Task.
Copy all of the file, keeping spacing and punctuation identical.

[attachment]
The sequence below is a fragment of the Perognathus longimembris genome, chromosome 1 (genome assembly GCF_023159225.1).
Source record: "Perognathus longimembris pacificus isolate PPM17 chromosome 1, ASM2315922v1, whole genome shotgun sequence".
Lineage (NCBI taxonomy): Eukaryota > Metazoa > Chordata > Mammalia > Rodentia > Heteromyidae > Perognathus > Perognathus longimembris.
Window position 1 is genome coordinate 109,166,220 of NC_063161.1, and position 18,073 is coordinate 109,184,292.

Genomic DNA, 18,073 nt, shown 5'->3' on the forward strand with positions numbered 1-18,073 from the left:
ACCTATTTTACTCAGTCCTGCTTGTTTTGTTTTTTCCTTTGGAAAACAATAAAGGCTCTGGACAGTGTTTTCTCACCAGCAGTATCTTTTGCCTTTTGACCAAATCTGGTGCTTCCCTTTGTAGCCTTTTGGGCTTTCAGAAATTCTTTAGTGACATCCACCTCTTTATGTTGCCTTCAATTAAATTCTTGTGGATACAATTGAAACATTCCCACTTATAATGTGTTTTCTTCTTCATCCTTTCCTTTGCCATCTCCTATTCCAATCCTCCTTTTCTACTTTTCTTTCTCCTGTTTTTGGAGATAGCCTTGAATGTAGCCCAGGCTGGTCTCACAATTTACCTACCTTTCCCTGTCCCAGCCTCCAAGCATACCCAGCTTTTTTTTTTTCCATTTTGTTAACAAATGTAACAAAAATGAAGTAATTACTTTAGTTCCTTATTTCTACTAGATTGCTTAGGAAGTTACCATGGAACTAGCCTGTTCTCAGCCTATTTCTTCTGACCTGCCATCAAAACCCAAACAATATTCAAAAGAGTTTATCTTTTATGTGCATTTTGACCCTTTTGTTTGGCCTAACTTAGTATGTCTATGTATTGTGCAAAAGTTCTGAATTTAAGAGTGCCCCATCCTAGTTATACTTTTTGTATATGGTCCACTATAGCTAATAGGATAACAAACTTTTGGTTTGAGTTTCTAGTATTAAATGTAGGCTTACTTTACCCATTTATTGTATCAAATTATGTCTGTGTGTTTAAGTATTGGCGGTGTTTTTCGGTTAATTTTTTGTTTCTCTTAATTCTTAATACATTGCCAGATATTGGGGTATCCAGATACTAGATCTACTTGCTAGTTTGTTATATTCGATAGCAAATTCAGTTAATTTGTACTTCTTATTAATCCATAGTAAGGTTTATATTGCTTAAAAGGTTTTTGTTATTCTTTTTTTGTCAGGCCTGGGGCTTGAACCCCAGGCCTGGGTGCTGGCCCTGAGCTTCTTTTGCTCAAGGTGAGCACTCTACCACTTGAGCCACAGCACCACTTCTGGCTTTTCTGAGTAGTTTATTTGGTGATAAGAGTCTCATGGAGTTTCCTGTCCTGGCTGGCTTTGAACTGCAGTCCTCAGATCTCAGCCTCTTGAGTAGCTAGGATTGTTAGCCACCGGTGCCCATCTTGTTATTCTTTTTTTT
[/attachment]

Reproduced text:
The sequence below is a fragment of the Perognathus longimembris genome, chromosome 1 (genome assembly GCF_023159225.1).
Source record: "Perognathus longimembris pacificus isolate PPM17 chromosome 1, ASM2315922v1, whole genome shotgun sequence".
Lineage (NCBI taxonomy): Eukaryota > Metazoa > Chordata > Mammalia > Rodentia > Heteromyidae > Perognathus > Perognathus longimembris.
Window position 1 is genome coordinate 109,166,220 of NC_063161.1, and position 18,073 is coordinate 109,184,292.

Genomic DNA, 18,073 nt, shown 5'->3' on the forward strand with positions numbered 1-18,073 from the left:
ACCTATTTTACTCAGTCCTGCTTGTTTTGTTTTTTCCTTTGGAAAACAATAAAGGCTCTGGACAGTGTTTTCTCACCAGCAGTATCTTTTGCCTTTTGACCAAATCTGGTGCTTCCCTTTGTAGCCTTTTGGGCTTTCAGAAATTCTTTAGTGACATCCACCTCTTTATGTTGCCTTCAATTAAATTCTTGTGGATACAATTGAAACATTCCCACTTATAATGTGTTTTCTTCTTCATCCTTTCCTTTGCCATCTCCTATTCCAATCCTCCTTTTCTACTTTTCTTTCTCCTGTTTTTGGAGATAGCCTTGAATGTAGCCCAGGCTGGTCTCACAATTTACCTACCTTTCCCTGTCCCAGCCTCCAAGCATACCCAGCTTTTTTTTTTTCCATTTTGTTAACAAATGTAACAAAAATGAAGTAATTACTTTAGTTCCTTATTTCTACTAGATTGCTTAGGAAGTTACCATGGAACTAGCCTGTTCTCAGCCTATTTCTTCTGACCTGCCATCAAAACCCAAACAATATTCAAAAGAGTTTATCTTTTATGTGCATTTTGACCCTTTTGTTTGGCCTAACTTAGTATGTCTATGTATTGTGCAAAAGTTCTGAATTTAAGAGTGCCCCATCCTAGTTATACTTTTTGTATATGGTCCACTATAGCTAATAGGATAACAAACTTTTGGTTTGAGTTTCTAGTATTAAATGTAGGCTTACTTTACCCATTTATTGTATCAAATTATGTCTGTGTGTTTAAGTATTGGCGGTGTTTTTCGGTTAATTTTTTGTTTCTCTTAATTCTTAATACATTGCCAGATATTGGGGTATCCAGATACTAGATCTACTTGCTAGTTTGTTATATTCGATAGCAAATTCAGTTAATTTGTACTTCTTATTAATCCATAGTAAGGTTTATATTGCTTAAAAGGTTTTTGTTATTCTTTTTTTGTCAGGCCTGGGGCTTGAACCCCAGGCCTGGGTGCTGGCCCTGAGCTTCTTTTGCTCAAGGTGAGCACTCTACCACTTGAGCCACAGCACCACTTCTGGCTTTTCTGAGTAGTTTATTTGGTGATAAGAGTCTCATGGAGTTTCCTGTCCTGGCTGGCTTTGAACTGCAGTCCTCAGATCTCAGCCTCTTGAGTAGCTAGGATTGTTAGCCACCGGTGCCCATCTTGTTATTCTTTTTTTT